“The music was very tribal,” said Sherman. “It reminded me of early jazz from the late 20s and early 30s. The harmonies and melodies were pretty much the same. It came from DJs and musicians who knew nothing but who felt the music, more than by notes and scales. They basically played what they felt.”
Because Trax was a work in progress, it didn’t operate as a conventional label. Along with their competitor, DJ International Records, they were the only game in town. Creativity was allowed to develop organically because Sherman paid cash to unknown artists hungry to try new things. In the early days of MTV, he didn’t make videos, refused to issue CDs and had no budget for promotion or marketing. Sherman sold records out of the trunk of his car and would hit clubs, radio stations and record stores to let DJs directly sample the music. Club hits were created the old fashion way: they were good.
“They were really important,” said Charles Williams, who worked at Importes, Etc., an independent record store in Printer’s Row that was Chicago’s epicenter of house music throughout the ‘80s. Williams remembers DJs flocking to the store to pick up the latest European imports for sampling while also listening to the latest Trax singles. He also remembers the vinyl Trax produced suffered from frequent pops and hiss, an attribute Sherman said was due to his frugality. To save money, he said, he would not replace machine parts as they were needed.
“(Trax) would have hit the mainstream if anyone knew what the heck they were doing, including myself,” Sherman said. “If a record sold 20,000 copies, it did because they were good records, not because there was a political push. By the time we learned (about the business), the music had moved on. If I knew today, then, I would be a mega millionaire.”
House remained an underground phenomenon in the U.S., splitting into different subgenres that crept into the mainstream through club-oriented artists like Madonna (think “Vogue” or “Deeper and Deeper”), C+C Music Factory and more recently, Fatboy Slim and Moby.
In Europe, it was a different story. House was embraced and earned instant respectability, setting the stage for the rave culture of the late ‘80s and creating celebrities out of DJs like Paul Oakenfold. “England had a love affair with Chicago house music,” said Billboard’s Paoletta. “In England, you had radio playing these underground club tracks and it was not happening here.”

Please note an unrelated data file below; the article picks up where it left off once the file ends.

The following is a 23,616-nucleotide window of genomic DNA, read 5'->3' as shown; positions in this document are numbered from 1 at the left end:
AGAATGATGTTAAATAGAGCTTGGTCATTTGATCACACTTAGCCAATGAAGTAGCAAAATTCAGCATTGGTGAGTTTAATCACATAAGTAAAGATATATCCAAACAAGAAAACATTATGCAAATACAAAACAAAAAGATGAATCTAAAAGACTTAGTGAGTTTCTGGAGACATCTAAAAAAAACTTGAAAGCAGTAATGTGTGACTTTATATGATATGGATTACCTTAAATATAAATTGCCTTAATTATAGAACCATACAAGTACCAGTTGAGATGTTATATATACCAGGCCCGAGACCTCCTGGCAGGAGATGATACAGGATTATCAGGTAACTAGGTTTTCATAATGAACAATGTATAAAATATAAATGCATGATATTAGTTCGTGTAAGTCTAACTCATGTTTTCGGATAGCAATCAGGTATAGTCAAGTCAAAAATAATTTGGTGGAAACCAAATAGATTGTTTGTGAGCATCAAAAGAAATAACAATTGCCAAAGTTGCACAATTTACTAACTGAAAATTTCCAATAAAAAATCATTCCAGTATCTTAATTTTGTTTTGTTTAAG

Chicago tracks started appearing on UK compilations, songs climbed the top of the pop charts, the press wrote about the new dance culture incessantly and DJs from both Trax and DJ International started touring UK clubs.
“When house exploded, it all happened so fast,” Cain said. “In the UK, we were gods.”
It took a considerable amount of time, but in the recent era of hip-hop, the stable of house pioneers are getting their due. Some of the early generation Trax artists are today successful remixers. Knuckles, who has credits with Michael Jackson, Mary J. Blige among others on his resume, was the first to win the Grammy for remixer of the year in 1997. Maurice Joshua, a Trax producer, won a Grammy for best remixed recording early this year.
City of Chicago officials have slowly come around to recognizing house music’s legacy. In August, the block housing the long-shuttered Warehouse was renamed in honor of Knuckles. He later hosted a summer dance party in Grant Park, where 5,000 people showed up to move to his mixes. Cain said the city invited Trax to host another party next summer.
After being dormant for some time (Sherman recently sold the pressing plant), Trax is busy trying to reach a new audience. Lately, it has subsided on licensing its catalog to films (“24 Hour Party People,” “Swimming Pool”), compilations and to other artists interested in lifting samples from early tracks. Money for promotion and distribution has arrived from Toronto-based investors Casablanca Media, financiers of the recent batch of CD compilations, aimed to reach a new generation of dance enthusiasts.
“I think a lot of the DJs that are a part of the scene (today), they neglect the respect that they should have for the label. (Trax) is definitely a major influence,” said Billy Basil, 23, who as Billy the Kid, creates mixes for the overnight dance parties heard weekends on B96, 96.3-FM. “We all play house music. Younger kids are getting involved who are saying, ‘we never had an opportunity to hear this’. It’s great to know it was born here.”
Cain, the perpetual cheerleader, is optimistic the label will transcend its stature as just a classics label.
“I want people to remember, always, that it came from Chicago. Not because of industry hype but from the love of the music, and it rocked the world,” she said. “And still rocks the world!”